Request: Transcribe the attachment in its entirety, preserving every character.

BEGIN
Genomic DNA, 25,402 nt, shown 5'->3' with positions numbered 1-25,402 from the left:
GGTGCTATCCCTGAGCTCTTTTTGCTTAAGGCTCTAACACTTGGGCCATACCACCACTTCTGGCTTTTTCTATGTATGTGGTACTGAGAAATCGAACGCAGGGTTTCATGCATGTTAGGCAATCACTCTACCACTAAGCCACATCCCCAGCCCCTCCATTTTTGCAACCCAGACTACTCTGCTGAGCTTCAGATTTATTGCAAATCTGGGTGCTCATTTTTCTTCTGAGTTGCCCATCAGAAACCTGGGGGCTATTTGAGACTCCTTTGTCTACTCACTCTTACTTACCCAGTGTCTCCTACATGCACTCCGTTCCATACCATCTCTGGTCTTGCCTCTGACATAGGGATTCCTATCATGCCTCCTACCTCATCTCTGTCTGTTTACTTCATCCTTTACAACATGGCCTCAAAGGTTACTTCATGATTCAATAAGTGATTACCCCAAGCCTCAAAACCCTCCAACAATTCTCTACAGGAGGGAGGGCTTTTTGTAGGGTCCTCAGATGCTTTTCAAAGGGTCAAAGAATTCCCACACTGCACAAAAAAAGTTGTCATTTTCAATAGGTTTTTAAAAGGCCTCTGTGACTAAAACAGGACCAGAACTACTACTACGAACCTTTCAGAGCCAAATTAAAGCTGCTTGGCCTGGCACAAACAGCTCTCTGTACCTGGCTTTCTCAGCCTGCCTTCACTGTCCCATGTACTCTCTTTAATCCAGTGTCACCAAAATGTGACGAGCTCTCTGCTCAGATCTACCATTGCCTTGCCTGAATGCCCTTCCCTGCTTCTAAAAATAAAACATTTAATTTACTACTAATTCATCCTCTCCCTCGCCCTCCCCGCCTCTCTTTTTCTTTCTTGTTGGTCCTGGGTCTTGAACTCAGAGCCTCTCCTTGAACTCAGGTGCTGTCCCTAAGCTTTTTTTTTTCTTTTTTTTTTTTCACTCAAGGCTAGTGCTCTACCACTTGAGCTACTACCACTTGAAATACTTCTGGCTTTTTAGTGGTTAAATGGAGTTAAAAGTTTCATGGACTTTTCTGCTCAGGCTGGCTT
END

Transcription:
Genomic DNA, 25,402 nt, shown 5'->3' with positions numbered 1-25,402 from the left:
GGTGCTATCCCTGAGCTCTTTTTGCTTAAGGCTCTAACACTTGGGCCATACCACCACTTCTGGCTTTTTCTATGTATGTGGTACTGAGAAATCGAACGCAGGGTTTCATGCATGTTAGGCAATCACTCTACCACTAAGCCACATCCCCAGCCCCTCCATTTTTGCAACCCAGACTACTCTGCTGAGCTTCAGATTTATTGCAAATCTGGGTGCTCATTTTTCTTCTGAGTTGCCCATCAGAAACCTGGGGGCTATTTGAGACTCCTTTGTCTACTCACTCTTACTTACCCAGTGTCTCCTACATGCACTCCGTTCCATACCATCTCTGGTCTTGCCTCTGACATAGGGATTCCTATCATGCCTCCTACCTCATCTCTGTCTGTTTACTTCATCCTTTACAACATGGCCTCAAAGGTTACTTCATGATTCAATAAGTGATTACCCCAAGCCTCAAAACCCTCCAACAATTCTCTACAGGAGGGAGGGCTTTTTGTAGGGTCCTCAGATGCTTTTCAAAGGGTCAAAGAATTCCCACACTGCACAAAAAAAGTTGTCATTTTCAATAGGTTTTTAAAAGGCCTCTGTGACTAAAACAGGACCAGAACTACTACTACGAACCTTTCAGAGCCAAATTAAAGCTGCTTGGCCTGGCACAAACAGCTCTCTGTACCTGGCTTTCTCAGCCTGCCTTCACTGTCCCATGTACTCTCTTTAATCCAGTGTCACCAAAATGTGACGAGCTCTCTGCTCAGATCTACCATTGCCTTGCCTGAATGCCCTTCCCTGCTTCTAAAAATAAAACATTTAATTTACTACTAATTCATCCTCTCCCTCGCCCTCCCCGCCTCTCTTTTTCTTTCTTGTTGGTCCTGGGTCTTGAACTCAGAGCCTCTCCTTGAACTCAGGTGCTGTCCCTAAGCTTTTTTTTTTCTTTTTTTTTTTTCACTCAAGGCTAGTGCTCTACCACTTGAGCTACTACCACTTGAAATACTTCTGGCTTTTTAGTGGTTAAATGGAGTTAAAAGTTTCATGGACTTTTCTGCTCAGGCTGGCTT